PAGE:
Every week the blog editors would like to highlight a few activities, materials or events related to writing centers from around the globe. We intend this to be a simple, fun weekly list of good reading/memes/links around the web by/for/about writing centers. You can help us by sending us links or those tidbits of information that make our readers smile.
So for this first post I spent some time on Pinterest and entered the keywords “writing+center” first and found a great number of virtual writing center spaces curated by parents and teachers for elementary and middle school children. I then added another keyword to the search “university+writing+center” and I came across three digital spaces from three universities. The writing consultants at the University of Nevada, Reno writing center started 12 boards and have so far compiled 138 pins. Why not check out the UNR writing center space on Pinterest now? The board titles range from “Writer’s Block,” “Writing Humor” to ‘Real World Writing.”
The IUP Writing Center has 18 boards so far that include information for “IUP Faculty” but also “Just for Laughs,” “Staying Productive” to “Writing in the News.”
This year March 5, 2015 is the day many international writing centers celebrate the Long Night Against Procrastination. Patrick Johnson, Director of the Meijer Center for Writing at Grand Valley State University, shares how his institution has run a #lndah, or how they refer to it, a #NAP event for the last 3 years (this year will be their 4th). Unfortunately, due to the university’s spring break, the Center for Writing has delayed their NAP event until March 12-13. Below is a brief overview about the planned events.
The Night Against Procrastination has become an annual tradition at Grand Valley State University. We started offering the event four years ago after learning about it from Sandra Ballweg (TU Darmstadt). Each year it has grown and we have been able to involve more campus programs in the promotion and organization of the event. The first year we held the event we had roughly 120 students attend, whereas last year we had over 200.
For students, NAP is an opportunity to get started on end-of-semester projects/papers after returning from spring break. For writing consultants, it is an essential form of staff bonding where many consultants participate as students as well as assisting with the running of the event. Traditionally, there are not many public outreach events that writing center’s host, so NAP is our one event where we invite everyone on campus to come to the writing center, learn about services, and surround themselves with productivity. A local pizza restaurant donates pizza for our midnight snack and we also offer desk yoga, brain games, campus walks and sunset viewings, as well as a victor’s breakfast for those who survive the night. We also give out pins to students who participate that say “power napper” and “I went all night.” Continue reading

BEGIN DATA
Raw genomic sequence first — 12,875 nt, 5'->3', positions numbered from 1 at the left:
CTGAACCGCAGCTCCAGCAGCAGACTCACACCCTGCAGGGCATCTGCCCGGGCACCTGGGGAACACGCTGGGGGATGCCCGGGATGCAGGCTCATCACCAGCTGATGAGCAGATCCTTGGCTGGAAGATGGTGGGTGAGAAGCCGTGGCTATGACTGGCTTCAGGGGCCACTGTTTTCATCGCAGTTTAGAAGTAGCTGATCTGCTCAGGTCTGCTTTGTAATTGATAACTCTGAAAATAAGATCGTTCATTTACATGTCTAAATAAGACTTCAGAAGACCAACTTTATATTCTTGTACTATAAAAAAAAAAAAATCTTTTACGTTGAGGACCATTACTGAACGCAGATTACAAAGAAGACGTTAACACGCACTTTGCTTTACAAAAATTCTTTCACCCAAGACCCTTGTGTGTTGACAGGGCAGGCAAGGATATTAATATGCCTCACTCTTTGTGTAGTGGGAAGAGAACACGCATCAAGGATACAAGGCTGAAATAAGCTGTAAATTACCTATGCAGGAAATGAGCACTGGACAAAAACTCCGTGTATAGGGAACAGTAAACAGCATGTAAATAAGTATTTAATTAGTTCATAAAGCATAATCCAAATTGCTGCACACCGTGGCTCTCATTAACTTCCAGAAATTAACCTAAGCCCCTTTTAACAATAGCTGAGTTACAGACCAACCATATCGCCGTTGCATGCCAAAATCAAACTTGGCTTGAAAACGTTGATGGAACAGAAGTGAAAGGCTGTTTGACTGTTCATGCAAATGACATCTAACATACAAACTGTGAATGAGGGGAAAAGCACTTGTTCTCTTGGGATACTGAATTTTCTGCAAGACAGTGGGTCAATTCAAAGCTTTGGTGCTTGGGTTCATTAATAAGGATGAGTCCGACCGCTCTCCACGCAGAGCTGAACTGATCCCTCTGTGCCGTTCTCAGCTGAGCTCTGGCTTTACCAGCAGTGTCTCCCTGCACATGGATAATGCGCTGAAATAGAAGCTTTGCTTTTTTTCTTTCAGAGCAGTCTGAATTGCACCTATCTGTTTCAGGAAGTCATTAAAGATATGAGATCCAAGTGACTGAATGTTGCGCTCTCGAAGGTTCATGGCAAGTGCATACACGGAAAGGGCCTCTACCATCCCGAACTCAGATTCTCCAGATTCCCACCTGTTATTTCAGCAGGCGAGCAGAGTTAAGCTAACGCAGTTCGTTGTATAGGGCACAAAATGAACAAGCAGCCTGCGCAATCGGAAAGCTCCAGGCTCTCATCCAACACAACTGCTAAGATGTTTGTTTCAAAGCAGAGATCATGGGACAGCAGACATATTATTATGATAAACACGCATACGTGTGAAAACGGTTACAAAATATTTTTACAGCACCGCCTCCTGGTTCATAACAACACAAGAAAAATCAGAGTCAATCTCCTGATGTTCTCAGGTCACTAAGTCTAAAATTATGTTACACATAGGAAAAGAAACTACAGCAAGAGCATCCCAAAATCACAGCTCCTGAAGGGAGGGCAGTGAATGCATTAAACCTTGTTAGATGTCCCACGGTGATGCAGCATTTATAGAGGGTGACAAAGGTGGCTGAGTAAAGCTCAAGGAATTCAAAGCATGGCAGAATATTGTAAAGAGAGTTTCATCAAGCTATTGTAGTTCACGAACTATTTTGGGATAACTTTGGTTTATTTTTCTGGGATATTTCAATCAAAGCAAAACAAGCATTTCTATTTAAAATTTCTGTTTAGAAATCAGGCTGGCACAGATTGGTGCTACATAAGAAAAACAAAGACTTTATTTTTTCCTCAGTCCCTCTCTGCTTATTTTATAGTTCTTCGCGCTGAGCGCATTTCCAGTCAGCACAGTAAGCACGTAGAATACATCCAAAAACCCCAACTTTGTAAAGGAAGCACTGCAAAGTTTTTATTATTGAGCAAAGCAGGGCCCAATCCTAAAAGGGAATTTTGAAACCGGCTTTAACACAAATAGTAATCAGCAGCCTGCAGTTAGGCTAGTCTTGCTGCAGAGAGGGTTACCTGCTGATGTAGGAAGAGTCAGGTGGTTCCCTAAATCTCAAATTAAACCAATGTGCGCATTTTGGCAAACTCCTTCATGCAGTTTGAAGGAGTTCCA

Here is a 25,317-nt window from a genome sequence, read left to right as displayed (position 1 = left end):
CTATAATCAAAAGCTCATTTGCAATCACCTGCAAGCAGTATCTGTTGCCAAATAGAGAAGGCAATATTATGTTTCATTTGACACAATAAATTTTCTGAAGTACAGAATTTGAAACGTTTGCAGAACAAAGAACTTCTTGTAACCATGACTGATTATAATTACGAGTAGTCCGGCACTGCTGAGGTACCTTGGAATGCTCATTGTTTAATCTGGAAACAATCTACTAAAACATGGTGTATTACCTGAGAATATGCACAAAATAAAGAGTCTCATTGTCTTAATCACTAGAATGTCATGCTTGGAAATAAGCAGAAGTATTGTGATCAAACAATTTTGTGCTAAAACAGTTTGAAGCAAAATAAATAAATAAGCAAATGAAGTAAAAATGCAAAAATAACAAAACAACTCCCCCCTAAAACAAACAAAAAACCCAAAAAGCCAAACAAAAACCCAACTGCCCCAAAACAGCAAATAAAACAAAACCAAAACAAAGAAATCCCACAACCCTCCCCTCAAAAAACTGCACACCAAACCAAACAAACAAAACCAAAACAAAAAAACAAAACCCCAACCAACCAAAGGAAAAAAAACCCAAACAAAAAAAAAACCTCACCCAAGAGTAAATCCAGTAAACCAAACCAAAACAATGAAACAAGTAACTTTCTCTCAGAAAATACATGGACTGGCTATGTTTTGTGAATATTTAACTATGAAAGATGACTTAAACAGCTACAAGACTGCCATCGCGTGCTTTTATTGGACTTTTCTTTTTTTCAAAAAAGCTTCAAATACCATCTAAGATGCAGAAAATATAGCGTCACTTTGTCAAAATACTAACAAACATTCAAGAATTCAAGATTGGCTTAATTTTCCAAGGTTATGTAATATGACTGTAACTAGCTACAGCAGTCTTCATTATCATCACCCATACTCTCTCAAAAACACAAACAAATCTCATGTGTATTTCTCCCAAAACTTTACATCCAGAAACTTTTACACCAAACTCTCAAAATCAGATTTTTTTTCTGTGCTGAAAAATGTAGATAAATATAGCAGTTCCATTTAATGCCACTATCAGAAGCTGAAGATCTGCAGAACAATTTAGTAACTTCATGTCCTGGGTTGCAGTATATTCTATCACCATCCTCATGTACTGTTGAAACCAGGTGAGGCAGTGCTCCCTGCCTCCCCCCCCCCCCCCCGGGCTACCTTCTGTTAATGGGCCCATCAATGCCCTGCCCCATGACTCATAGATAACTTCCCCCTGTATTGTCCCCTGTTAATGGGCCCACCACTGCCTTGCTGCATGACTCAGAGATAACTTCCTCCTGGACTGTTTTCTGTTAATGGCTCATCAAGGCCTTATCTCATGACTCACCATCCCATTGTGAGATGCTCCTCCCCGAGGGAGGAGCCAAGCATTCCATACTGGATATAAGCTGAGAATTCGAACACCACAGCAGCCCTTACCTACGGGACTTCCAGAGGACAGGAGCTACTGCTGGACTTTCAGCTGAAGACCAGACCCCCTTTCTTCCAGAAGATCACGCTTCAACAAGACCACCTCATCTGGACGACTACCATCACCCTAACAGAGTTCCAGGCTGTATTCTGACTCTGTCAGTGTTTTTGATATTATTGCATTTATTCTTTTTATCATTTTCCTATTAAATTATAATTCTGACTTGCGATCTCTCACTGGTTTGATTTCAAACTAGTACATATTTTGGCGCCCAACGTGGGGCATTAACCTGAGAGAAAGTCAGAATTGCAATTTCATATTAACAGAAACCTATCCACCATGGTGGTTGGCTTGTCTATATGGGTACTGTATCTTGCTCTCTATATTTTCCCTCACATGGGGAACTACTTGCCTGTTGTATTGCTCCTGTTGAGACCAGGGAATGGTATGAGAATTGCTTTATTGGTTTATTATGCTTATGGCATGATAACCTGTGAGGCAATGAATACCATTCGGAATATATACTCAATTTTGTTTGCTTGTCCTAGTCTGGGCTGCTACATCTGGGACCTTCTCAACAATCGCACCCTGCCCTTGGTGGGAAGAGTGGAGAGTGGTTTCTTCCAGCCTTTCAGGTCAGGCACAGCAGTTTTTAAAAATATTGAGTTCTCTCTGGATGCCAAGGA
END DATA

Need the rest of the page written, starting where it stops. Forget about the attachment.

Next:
Given the drumbeat about the need for assessment, we’re asking for your thoughts on Neal Lerner’s “Counting Beans and Making Beans Count,” Vol. 22.1 (September 1997), and if appropriate to what is on your mind, also his later “Choosing Beans Wisely” Vol. 26.1 (September, 2001). Both articles are available in the open access Archives on the WLN website. We look forward to reading your thoughts about this topic and sharing them with other WLN readers.
Please send your reflection through the Submission section on our website.
Other Reflection Opportunities
As part of our 40th anniversary celebration of the Writing Lab Newsletter (scheduled to become WLN: A Journal of Writing Center Scholarship with the beginning of Vol. 40 in Sept.), we also extend a broader invitation for you to reflect on an article that has appeared at some point during all those years. How has some particular article influenced writing center scholarship and work? How has this topic changed directions since the time in which it was written? Why? What relevance does the article have?
The National Peer Tutoring in Writing Conference announces its conference and call for proposals
The theme of the 2015 National Conference on Peer Tutoring in Writing (NCPTW) and Rocky Mountain Peer Tutor Conference is “(De)Center: Testing Assumptions about Peer Tutoring and Writing Centers.” Throughout its history, peer tutoring has often operated on a set of sometimes untested assumptions, such as that peer-to-peer tutoring is an effective way of learning, that peers can collaborate in non-hierarchical relationships, that a writer’s role in the tutoring session is different than the tutor’s, and that best methodologies are known and easily practiced. As the assumed divide between the classroom, writing center and community shifts, peer tutors are challenged to find a place for themselves within dynamic rhetorical situations. By (de)centering traditional notions of peer tutoring, we can re-imagine the idea of a center as a place and a praxis.
“More and more conversations I have (and observe other artists having) with engineers and producers is quite similar to conversations between student writers and writing center staffers. Furthermore, every time I go to a conference, I meet someone else who does music (as an at-home hobby, as a weekend player, in a vocal ensemble or choir, or in other kinds of music)…”
With the support of the SWCA Conference, chaired by Stacia Watkins, who helped closely with the project, he put out a call last fall to the writing center community–not to write a paper, or panel another presentation, but to contribute music.
The result was Write It Like Disaster, described as “a compilation of music made by writing center staffers, professionals, and allies.”